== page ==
Thank you Seth. As someone with deep engagement for more than 25 years in the ministry nonprofit community the only organization I trust doing work in this sad world is The International Justice Mission.
The Faces of Sex Trafficking
While in Chiang
Mai, Thailand we went to the market for the first time. A few of us had
wanted to go there and we finally got our chance. It’s one of the most
busiest markets I have been to and you can walk for hours and never see
the same area. On one of the streets I noticed a boy playing a
traditional Thai instrument and was begging for money. As I kept
walking, I noticed more and more people in the middle of the street
begging for money. About every 50 yards was another child or adult. Some
had some physical disabilities and several looked to be blind and
possibly had their eyes burned out. It wasn’t until a few later I
started to realized that there was a high chance that some of these
people were victims of trafficking. I will never know for sure whether
they are or not, but trafficking is high in this area. You can only hope
that they are not trafficking victims.
Indeed this is quite disturbing, and it’s eerily similar to the equally disturbing problem of human trafficking. I think an important thing to keep in mind is that this does not happen only in Thailand, but in many countries worldwide (including the United States). I have lived in Thailand for several years now and have seen numerous news reports about people being trafficked in to work in various types of lucrative underground businesses. Although laws in Thailand should be put into practice (because such laws do exist) to eliminate or greatly reduce this problem, money often takes center stage and enforcement is sometimes overlooked. Corruption still plays a very big role in developing nations and as a result many victims pay a heavy price, while their exploiters become extremely wealthy and hold themselves “above the law” so to speak. More international joint efforts are needed.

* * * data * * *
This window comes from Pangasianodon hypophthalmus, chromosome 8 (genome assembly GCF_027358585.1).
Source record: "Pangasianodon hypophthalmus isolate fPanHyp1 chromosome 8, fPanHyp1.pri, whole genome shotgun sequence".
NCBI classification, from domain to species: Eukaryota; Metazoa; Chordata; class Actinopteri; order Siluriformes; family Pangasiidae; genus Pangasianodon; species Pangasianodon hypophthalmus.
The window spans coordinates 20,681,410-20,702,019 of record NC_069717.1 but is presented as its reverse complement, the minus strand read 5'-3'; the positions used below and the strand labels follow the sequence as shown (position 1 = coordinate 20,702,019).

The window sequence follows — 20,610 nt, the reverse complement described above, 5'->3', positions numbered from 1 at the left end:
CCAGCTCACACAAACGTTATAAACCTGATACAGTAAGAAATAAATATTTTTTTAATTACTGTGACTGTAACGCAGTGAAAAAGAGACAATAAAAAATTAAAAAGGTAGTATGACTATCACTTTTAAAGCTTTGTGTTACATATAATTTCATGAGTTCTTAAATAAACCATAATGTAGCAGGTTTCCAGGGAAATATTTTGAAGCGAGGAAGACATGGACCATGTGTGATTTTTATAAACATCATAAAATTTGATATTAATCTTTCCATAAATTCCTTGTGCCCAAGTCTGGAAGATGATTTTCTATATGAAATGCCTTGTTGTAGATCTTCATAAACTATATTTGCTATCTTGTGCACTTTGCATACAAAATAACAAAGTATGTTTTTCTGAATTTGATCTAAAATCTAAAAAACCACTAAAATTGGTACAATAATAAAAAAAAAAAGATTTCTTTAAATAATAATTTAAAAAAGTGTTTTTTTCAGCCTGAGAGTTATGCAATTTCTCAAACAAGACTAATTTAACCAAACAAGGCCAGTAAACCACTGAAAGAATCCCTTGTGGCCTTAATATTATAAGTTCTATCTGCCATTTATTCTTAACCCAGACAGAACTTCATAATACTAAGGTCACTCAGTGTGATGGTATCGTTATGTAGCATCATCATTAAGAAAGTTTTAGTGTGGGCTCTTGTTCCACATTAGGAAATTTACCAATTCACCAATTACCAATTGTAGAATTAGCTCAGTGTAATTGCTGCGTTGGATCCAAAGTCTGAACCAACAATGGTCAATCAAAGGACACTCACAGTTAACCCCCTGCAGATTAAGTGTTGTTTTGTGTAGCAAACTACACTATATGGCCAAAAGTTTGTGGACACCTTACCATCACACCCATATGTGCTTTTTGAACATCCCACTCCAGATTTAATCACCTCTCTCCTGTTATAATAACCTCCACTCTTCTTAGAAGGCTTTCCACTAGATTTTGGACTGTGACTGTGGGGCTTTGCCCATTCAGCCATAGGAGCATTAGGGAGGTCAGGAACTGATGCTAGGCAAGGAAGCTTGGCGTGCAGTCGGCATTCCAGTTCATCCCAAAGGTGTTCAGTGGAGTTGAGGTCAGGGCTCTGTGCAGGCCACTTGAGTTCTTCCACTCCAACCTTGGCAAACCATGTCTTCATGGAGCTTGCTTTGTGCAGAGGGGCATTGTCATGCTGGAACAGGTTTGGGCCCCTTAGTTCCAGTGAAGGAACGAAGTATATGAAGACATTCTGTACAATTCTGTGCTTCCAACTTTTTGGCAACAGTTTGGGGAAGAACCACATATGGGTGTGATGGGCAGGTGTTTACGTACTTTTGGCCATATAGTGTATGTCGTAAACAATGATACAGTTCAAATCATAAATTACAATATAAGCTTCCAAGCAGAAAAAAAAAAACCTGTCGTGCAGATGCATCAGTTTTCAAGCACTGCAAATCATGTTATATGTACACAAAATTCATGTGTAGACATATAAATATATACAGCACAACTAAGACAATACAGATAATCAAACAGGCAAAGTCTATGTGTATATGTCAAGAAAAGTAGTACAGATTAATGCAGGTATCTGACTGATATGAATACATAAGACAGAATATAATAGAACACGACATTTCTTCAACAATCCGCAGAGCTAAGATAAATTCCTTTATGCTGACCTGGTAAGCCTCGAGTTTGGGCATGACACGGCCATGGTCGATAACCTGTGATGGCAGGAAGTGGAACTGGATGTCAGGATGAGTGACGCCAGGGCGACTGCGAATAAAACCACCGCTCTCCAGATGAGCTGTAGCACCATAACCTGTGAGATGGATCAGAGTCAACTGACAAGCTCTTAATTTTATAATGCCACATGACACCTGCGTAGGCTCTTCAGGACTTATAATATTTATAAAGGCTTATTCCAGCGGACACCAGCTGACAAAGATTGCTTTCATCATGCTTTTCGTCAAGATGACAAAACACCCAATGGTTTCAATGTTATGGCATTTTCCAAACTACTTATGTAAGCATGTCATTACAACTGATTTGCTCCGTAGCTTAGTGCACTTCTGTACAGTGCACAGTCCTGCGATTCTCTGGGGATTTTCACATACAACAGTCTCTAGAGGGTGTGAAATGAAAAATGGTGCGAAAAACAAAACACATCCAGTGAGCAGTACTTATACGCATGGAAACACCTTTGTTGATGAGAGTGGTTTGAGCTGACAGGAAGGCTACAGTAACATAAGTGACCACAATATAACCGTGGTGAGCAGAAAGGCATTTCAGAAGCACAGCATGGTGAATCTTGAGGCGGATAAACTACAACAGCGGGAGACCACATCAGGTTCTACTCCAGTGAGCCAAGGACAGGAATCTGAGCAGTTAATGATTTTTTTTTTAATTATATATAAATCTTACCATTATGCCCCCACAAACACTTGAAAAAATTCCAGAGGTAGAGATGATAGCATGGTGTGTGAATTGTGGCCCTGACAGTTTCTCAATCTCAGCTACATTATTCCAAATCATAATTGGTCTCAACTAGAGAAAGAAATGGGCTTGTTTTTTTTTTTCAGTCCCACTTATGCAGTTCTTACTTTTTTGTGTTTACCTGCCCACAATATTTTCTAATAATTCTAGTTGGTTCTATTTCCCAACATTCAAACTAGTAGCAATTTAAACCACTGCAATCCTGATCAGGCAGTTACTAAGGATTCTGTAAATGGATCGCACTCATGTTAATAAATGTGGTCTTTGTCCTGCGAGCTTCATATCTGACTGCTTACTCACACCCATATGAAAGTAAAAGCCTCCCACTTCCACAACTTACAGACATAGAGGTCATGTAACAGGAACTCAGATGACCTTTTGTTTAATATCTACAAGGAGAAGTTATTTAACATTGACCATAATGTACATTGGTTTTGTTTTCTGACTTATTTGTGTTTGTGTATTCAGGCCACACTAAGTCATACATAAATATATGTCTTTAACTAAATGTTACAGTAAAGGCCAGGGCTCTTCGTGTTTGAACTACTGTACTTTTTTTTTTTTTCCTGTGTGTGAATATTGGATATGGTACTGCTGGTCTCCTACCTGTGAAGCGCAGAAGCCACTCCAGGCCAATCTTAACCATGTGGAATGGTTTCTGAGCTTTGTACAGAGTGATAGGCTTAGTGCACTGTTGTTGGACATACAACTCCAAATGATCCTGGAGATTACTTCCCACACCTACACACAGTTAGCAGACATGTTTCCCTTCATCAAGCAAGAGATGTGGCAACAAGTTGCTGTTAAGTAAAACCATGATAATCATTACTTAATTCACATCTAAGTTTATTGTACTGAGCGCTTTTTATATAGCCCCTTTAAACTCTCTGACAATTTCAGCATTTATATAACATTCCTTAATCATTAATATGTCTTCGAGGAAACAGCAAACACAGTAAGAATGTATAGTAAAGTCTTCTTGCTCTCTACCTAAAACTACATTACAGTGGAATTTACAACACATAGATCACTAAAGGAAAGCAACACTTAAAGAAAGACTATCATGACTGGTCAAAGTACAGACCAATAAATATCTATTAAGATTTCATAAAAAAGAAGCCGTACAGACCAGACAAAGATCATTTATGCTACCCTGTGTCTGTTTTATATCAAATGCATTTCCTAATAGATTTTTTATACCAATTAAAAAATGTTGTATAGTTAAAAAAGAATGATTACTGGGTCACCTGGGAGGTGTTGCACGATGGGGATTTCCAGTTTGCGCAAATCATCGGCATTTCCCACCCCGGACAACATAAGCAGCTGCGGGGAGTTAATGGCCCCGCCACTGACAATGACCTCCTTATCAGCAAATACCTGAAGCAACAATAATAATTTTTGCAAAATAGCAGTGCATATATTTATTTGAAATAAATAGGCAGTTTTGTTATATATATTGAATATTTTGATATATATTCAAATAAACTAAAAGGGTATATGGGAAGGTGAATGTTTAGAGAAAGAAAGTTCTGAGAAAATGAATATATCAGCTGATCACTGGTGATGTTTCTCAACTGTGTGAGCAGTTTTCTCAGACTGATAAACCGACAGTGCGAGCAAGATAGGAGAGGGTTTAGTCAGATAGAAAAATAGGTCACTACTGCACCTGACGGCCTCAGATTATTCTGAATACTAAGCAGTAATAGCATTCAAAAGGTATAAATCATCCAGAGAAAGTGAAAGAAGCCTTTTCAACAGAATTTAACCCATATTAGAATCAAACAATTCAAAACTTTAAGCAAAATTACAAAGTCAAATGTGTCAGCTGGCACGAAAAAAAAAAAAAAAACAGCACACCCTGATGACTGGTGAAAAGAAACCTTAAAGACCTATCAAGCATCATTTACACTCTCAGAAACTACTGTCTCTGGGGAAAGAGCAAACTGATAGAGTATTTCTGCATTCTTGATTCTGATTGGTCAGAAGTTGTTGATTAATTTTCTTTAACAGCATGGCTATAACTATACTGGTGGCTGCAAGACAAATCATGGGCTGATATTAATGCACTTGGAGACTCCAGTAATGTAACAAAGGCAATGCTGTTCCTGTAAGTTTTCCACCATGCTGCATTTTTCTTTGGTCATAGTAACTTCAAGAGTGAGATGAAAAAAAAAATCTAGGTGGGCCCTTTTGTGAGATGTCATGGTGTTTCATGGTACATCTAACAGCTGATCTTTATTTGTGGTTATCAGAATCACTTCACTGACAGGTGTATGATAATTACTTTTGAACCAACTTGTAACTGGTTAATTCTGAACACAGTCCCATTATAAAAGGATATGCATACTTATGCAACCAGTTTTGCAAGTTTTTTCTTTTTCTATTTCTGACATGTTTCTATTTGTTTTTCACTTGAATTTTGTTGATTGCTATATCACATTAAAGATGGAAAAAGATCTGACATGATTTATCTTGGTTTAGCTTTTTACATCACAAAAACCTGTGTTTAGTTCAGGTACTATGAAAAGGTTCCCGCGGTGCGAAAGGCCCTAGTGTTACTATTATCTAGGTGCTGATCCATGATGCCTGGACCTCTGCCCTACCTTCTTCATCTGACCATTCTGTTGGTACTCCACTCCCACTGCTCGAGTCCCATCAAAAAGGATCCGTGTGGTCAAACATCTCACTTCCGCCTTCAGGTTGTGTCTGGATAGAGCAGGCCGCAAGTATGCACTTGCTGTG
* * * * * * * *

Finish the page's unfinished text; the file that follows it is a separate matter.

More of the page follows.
What on earth are you talking about? Like most Christian missionary types, this is mostly about you, not about Thais – about whom you know absolutely nothing. In the photographs you reproduce *nobody* is “trafficked” (whatever that means ). But then again, why didn’t the photographer just talk to them? Memo to Christian missionaries in non-Christian countries : nobody gives a shit about you or your religion, and they don’t want to be saved by you. Thais, especially, can’t stand you and wish that you’d just go home and leave them alone. Trust me, that’s how 99% of them think.
Maybe it was a naive effort. But here’s something four years later: we didn’t give in to cynicism or the notion that the status quo should persist and that the best move was to do nothing.
Arlene, for one, is glad we kept looking for ways to make a difference:
And this week there are 16 more like her being given an alternative to selling themselves in the bars. Ultimately we help them get college educations and a job.
In Thailand we serve Emmi, who knows what it feels like to be trafficked and has committed her life to freeing others as she is now freed: http://www.lighthouseinaction.org/